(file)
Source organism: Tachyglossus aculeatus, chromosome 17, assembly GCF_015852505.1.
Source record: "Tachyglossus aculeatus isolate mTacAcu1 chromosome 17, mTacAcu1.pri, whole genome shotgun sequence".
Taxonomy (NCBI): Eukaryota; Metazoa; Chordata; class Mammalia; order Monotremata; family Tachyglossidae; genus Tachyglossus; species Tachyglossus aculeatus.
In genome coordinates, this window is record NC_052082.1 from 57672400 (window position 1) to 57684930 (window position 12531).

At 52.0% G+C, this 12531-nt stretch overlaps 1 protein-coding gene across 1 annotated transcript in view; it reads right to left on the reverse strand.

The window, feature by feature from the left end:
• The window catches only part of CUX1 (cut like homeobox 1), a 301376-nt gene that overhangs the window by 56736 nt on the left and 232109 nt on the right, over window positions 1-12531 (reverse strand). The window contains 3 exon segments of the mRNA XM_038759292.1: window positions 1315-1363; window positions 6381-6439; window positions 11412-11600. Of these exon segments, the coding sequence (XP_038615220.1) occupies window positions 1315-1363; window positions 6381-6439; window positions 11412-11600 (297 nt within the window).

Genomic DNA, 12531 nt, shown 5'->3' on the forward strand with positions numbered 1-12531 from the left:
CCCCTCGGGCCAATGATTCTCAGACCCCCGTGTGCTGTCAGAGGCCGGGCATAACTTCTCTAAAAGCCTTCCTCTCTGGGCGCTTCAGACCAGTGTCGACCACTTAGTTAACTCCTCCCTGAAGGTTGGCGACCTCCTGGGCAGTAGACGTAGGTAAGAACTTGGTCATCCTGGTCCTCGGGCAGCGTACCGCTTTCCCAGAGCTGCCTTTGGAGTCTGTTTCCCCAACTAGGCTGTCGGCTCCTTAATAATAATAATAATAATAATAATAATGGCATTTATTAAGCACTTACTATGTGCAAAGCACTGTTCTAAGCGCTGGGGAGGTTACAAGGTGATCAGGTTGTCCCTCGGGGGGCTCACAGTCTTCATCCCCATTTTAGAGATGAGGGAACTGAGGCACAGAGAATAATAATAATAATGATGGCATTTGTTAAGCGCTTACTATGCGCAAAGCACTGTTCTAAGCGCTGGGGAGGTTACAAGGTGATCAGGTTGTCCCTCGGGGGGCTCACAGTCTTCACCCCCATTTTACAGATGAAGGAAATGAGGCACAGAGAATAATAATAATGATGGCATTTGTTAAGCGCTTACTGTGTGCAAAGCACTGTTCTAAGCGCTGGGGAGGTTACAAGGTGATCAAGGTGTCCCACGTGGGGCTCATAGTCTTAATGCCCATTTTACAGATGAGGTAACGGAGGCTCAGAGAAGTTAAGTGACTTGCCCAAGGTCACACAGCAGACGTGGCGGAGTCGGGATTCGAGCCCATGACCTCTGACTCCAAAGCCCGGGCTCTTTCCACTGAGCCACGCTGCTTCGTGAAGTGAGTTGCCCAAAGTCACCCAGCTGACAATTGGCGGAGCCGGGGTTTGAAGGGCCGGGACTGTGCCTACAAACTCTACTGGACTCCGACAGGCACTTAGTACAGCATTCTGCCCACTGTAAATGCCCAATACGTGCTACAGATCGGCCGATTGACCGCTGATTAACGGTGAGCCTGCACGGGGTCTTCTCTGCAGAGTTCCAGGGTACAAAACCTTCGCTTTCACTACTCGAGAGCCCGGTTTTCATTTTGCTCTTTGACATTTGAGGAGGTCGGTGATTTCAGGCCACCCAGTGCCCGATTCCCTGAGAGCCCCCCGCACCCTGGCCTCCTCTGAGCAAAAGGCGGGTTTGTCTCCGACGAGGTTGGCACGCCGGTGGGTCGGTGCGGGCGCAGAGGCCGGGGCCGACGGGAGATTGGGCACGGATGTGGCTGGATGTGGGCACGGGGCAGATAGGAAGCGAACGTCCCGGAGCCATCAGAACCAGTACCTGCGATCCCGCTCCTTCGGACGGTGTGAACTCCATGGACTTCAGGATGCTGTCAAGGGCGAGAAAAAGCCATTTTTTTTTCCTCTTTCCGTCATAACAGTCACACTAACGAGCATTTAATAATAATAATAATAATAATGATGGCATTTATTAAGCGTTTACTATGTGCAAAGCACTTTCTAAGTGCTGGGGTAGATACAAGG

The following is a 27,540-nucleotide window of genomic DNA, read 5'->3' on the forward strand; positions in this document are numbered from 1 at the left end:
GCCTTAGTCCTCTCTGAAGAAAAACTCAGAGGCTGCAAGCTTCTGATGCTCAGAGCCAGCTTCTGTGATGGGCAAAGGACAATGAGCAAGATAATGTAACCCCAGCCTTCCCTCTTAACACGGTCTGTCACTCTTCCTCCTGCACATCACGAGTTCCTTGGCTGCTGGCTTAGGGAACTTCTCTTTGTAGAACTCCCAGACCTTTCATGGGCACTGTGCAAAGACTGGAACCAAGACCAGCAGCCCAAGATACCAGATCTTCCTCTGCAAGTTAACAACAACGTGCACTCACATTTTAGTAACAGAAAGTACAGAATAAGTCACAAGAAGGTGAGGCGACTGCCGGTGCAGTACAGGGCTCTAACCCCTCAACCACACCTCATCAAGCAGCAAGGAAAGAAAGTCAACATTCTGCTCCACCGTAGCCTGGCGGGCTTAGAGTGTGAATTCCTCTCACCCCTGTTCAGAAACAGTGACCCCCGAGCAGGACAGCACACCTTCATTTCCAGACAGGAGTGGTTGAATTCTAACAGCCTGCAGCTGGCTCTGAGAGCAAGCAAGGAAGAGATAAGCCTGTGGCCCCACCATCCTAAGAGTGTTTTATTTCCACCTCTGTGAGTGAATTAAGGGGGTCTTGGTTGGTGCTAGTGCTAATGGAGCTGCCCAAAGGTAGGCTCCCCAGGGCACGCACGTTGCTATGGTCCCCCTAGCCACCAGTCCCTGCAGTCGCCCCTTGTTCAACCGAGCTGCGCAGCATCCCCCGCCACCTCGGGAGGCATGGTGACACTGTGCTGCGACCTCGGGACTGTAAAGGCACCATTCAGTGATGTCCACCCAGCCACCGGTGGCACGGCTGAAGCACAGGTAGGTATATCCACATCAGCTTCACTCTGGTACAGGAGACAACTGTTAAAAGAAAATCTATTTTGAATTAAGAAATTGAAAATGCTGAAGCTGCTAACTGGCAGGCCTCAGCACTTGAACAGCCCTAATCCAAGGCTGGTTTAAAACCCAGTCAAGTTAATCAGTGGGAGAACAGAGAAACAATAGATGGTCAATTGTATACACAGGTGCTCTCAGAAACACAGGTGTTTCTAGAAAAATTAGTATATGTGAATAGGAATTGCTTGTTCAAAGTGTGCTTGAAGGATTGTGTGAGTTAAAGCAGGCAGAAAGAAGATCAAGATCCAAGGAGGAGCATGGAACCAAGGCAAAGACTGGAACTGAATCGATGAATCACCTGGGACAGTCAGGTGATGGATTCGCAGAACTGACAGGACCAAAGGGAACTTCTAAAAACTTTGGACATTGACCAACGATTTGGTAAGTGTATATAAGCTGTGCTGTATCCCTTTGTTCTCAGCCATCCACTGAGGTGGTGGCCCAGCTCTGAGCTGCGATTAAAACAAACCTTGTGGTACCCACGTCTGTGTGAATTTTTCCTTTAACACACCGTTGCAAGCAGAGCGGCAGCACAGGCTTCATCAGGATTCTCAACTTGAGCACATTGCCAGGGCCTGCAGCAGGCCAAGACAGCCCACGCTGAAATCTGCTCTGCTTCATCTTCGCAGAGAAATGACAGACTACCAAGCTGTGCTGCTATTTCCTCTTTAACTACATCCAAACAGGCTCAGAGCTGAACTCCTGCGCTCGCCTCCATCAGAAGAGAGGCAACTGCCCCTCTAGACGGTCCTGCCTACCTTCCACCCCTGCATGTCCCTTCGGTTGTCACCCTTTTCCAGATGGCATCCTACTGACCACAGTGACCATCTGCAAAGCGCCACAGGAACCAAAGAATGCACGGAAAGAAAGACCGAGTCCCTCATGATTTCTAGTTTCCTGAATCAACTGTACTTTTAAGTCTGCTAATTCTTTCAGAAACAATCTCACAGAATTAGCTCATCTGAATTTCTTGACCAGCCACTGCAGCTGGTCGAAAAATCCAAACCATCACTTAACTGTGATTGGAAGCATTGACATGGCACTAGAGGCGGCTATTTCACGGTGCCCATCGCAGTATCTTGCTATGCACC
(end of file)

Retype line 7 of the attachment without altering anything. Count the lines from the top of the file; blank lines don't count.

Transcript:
• The window catches only part of CUX1 (cut like homeobox 1), a 301376-nt gene that overhangs the window by 56736 nt on the left and 232109 nt on the right, over window positions 1-12531 (reverse strand). The window contains 3 exon segments of the mRNA XM_038759292.1: window positions 1315-1363; window positions 6381-6439; window positions 11412-11600. Of these exon segments, the coding sequence (XP_038615220.1) occupies window positions 1315-1363; window positions 6381-6439; window positions 11412-11600 (297 nt within the window).